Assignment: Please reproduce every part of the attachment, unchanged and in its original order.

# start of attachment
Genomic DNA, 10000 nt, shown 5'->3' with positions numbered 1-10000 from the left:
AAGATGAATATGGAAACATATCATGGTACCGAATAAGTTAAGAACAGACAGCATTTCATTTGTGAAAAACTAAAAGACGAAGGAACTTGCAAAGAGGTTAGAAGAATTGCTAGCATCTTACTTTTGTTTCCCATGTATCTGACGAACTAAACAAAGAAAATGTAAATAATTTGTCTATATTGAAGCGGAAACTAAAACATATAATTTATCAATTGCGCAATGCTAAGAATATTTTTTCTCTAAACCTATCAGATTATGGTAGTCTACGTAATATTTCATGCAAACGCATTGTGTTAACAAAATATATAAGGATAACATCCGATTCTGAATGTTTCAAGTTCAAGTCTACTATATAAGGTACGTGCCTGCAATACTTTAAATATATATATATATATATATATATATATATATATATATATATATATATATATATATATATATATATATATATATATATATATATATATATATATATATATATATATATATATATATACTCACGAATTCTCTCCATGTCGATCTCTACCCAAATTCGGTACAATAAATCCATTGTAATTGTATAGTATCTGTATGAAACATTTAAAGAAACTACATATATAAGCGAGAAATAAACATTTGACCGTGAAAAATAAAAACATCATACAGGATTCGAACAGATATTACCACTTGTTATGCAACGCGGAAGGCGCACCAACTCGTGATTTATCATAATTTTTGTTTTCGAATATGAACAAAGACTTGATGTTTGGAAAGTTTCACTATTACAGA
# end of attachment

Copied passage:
Genomic DNA, 10000 nt, shown 5'->3' with positions numbered 1-10000 from the left:
AAGATGAATATGGAAACATATCATGGTACCGAATAAGTTAAGAACAGACAGCATTTCATTTGTGAAAAACTAAAAGACGAAGGAACTTGCAAAGAGGTTAGAAGAATTGCTAGCATCTTACTTTTGTTTCCCATGTATCTGACGAACTAAACAAAGAAAATGTAAATAATTTGTCTATATTGAAGCGGAAACTAAAACATATAATTTATCAATTGCGCAATGCTAAGAATATTTTTTCTCTAAACCTATCAGATTATGGTAGTCTACGTAATATTTCATGCAAACGCATTGTGTTAACAAAATATATAAGGATAACATCCGATTCTGAATGTTTCAAGTTCAAGTCTACTATATAAGGTACGTGCCTGCAATACTTTAAATATATATATATATATATATATATATATATATATATATATATATATATATATATATATATATATATATATATATATATATATATATATATATATATATATATATATATATATATATACTCACGAATTCTCTCCATGTCGATCTCTACCCAAATTCGGTACAATAAATCCATTGTAATTGTATAGTATCTGTATGAAACATTTAAAGAAACTACATATATAAGCGAGAAATAAACATTTGACCGTGAAAAATAAAAACATCATACAGGATTCGAACAGATATTACCACTTGTTATGCAACGCGGAAGGCGCACCAACTCGTGATTTATCATAATTTTTGTTTTCGAATATGAACAAAGACTTGATGTTTGGAAAGTTTCACTATTACAGA